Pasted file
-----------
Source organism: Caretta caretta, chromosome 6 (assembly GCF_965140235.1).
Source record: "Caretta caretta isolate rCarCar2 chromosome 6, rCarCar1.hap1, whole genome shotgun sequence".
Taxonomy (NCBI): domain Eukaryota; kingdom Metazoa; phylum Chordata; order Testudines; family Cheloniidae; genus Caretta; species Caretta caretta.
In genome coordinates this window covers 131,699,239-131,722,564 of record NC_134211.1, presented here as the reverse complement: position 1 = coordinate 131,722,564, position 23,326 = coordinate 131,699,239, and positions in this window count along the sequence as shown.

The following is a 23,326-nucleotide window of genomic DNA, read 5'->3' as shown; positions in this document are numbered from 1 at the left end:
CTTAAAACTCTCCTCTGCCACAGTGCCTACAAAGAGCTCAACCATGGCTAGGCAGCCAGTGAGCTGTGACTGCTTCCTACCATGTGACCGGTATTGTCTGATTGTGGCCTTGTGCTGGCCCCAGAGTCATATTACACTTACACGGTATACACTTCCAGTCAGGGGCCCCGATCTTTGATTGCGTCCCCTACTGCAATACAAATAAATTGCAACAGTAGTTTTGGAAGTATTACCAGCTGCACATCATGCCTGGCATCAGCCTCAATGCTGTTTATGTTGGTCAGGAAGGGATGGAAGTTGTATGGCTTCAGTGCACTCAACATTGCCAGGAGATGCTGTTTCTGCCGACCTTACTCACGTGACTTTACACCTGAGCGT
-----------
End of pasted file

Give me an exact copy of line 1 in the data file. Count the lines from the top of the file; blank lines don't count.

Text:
Source organism: Caretta caretta, chromosome 6 (assembly GCF_965140235.1).